Three Examples from the Mildenhall Hoard (Suffolk, UK) c. 1833; Robertson 726

 Postumus CE 259-268 

Bi. Antoninianus, 3.19 g, 19 x 20 mm, 12h, Cologne mint, c. CE 260-265.

RSC 215b

RCV 10966

O: rad., cuirassed bust r, IMP C POSTVMVS PF AVG

R: Pax stg. l holding scepter with r. arm outstretched PAX AVG

as with all these examples the reverse die appears to exhibit more wear than the obs. die. 

Gallienus CE 253-268 (sole reign CE 260-268)

AE Antoninianus, 2.48 g, 18 x 20 mm, 12h, Roma mint, CE 262-263

RSC 265

O: rad bust r, GALLIENVS AVG

R: Fortuna stg l, holding rudder and cornucopia, FORTVNA REDVX with S in lower right field. 

Victorinus CE 269-271

AE Antoninianus, 2.44 g, 19 mm, 6h, Mainz or Trier mint, CE 270-271.

RCV 11176

O: rad cuir. bust r. IMP C VICTORINVS PF AVG

R: Pietas stg l sacrificing over altar and holding box of incense, PIETAS AVG. 

a very nice portrait of Victorinus even with the adhesion from the hoard. 

Anne S. Robertson records this hoard in her "An Inventory of Romano-British Coin Hoards" as #726 (p. 168).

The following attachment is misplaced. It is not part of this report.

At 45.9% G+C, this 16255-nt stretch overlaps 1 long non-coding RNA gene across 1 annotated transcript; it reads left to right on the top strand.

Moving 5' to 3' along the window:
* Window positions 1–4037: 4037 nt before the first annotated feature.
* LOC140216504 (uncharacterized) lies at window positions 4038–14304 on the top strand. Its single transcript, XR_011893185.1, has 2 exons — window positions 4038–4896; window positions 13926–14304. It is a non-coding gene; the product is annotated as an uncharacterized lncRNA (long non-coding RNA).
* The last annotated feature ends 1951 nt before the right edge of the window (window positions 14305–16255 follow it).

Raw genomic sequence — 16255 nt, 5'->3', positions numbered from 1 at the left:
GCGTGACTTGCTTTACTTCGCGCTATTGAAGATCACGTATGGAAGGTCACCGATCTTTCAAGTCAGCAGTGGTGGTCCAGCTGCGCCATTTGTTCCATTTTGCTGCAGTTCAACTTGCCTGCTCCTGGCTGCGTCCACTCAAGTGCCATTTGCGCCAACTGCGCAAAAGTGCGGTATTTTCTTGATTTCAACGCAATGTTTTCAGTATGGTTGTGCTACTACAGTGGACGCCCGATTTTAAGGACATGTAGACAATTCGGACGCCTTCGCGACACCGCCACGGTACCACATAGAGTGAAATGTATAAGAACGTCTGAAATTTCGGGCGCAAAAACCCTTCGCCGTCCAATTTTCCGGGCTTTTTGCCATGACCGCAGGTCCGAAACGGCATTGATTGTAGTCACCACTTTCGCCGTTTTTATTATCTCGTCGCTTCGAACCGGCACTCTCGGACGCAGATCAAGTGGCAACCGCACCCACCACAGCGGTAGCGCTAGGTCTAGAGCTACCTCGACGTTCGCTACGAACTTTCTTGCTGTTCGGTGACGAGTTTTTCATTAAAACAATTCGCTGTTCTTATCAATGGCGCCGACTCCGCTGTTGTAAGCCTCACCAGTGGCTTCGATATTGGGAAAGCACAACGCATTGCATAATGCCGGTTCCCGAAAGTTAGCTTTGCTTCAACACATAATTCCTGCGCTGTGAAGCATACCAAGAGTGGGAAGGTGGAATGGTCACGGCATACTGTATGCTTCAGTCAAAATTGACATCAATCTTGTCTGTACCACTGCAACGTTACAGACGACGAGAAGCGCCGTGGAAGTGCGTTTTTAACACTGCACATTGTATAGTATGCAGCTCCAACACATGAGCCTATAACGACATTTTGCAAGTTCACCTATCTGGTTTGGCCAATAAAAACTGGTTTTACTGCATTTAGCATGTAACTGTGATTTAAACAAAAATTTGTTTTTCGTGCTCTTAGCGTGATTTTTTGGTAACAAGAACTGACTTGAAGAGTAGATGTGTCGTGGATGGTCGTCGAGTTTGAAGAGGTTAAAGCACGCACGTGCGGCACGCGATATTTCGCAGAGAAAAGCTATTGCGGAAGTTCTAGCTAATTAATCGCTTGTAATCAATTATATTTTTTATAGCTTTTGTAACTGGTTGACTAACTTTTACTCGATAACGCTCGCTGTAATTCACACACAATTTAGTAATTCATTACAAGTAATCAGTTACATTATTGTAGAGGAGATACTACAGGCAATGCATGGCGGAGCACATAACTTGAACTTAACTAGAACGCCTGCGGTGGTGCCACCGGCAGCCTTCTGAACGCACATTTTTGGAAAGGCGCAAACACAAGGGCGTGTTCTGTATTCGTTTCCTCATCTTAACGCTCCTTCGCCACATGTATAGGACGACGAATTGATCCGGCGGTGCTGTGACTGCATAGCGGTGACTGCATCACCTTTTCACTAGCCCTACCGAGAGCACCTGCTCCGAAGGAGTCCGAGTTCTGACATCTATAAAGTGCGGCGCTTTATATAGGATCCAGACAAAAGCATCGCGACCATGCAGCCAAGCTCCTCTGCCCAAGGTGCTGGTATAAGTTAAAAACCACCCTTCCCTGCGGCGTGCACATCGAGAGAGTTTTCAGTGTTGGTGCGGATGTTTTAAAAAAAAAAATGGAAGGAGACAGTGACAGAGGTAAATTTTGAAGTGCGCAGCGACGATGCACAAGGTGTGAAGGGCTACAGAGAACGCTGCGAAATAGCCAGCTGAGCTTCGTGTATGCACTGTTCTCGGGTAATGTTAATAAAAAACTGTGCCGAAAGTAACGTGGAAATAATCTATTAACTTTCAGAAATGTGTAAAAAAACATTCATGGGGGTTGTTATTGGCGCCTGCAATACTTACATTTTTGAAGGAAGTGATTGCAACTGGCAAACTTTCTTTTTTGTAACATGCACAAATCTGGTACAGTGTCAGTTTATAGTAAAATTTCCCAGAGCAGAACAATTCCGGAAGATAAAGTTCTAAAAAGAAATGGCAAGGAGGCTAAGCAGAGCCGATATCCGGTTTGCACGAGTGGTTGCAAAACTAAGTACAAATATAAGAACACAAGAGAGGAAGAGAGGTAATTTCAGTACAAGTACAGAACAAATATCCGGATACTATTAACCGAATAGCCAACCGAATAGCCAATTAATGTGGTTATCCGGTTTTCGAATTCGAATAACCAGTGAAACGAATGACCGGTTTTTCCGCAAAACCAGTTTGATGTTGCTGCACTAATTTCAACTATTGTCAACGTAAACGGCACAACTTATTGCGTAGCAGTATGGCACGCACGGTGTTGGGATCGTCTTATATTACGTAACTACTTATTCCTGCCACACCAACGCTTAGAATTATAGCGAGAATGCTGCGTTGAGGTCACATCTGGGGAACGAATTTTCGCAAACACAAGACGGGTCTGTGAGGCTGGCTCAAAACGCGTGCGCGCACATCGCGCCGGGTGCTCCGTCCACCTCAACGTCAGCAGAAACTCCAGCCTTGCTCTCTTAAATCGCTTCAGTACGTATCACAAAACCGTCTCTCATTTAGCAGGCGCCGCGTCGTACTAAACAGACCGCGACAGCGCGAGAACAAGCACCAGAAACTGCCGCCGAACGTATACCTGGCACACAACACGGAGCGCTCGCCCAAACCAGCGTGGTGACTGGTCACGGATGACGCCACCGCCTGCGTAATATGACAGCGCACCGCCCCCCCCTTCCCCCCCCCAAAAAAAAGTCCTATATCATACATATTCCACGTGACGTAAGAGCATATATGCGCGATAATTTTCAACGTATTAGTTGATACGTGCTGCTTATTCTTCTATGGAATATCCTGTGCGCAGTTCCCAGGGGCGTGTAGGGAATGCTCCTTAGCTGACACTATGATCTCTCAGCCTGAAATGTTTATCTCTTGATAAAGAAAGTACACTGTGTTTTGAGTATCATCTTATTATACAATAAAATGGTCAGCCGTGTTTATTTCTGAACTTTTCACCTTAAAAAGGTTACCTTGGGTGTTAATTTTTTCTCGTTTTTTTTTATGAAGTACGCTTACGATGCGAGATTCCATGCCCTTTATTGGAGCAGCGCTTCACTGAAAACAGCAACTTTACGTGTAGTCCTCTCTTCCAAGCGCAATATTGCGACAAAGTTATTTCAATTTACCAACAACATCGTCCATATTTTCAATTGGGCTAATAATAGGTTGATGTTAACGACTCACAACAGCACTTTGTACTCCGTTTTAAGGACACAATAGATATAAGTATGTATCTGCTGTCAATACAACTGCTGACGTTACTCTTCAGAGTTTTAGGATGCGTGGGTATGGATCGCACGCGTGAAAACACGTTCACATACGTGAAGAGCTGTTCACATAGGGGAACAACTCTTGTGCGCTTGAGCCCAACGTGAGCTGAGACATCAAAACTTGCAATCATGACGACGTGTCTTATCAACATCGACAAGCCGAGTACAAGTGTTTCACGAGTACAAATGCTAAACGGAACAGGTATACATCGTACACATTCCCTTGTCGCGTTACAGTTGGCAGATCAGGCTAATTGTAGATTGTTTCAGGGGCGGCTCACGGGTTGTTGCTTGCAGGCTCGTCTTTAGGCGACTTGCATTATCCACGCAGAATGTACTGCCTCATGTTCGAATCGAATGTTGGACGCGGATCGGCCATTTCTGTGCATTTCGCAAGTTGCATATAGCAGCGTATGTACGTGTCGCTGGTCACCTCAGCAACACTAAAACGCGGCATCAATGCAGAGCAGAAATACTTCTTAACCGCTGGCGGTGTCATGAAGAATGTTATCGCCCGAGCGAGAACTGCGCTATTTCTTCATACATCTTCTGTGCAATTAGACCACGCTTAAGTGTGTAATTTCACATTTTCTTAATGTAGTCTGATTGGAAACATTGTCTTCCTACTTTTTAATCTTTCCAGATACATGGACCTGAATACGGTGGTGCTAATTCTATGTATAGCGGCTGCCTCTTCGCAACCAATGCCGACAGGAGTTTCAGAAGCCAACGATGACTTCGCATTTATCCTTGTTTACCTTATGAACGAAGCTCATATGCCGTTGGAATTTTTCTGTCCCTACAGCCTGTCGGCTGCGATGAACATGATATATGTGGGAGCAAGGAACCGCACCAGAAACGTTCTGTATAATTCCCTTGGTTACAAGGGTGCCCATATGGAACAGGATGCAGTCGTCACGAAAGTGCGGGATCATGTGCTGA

The hoard was found c. 1832 and reported by Sir Henry Bunbury in 1833. Robertson further notes that in 1953, "the coins...were cleaned, and found to comprise 1 den, and 1285 ant". 

The earliest coin in the find was a denarius of Caracalla the latest was a radiate of Aurelian, with the overwhelming majority coming from the reigns of Tetricus I & II (approximately half the remaining hoard) and then Victorinus and Claudius II (about a quarter of the hoard), with Gallienus rounding out the hoard with 182 examples as well as small numbers of rarer examples such as Marius and the like. There were a number of barbarous radiates also noted from the hoard. 

Robertson recorded the hoard in detail in the Numismatic Chronicle 1954, pp. 40-52, with a plate recording the barbarous examples.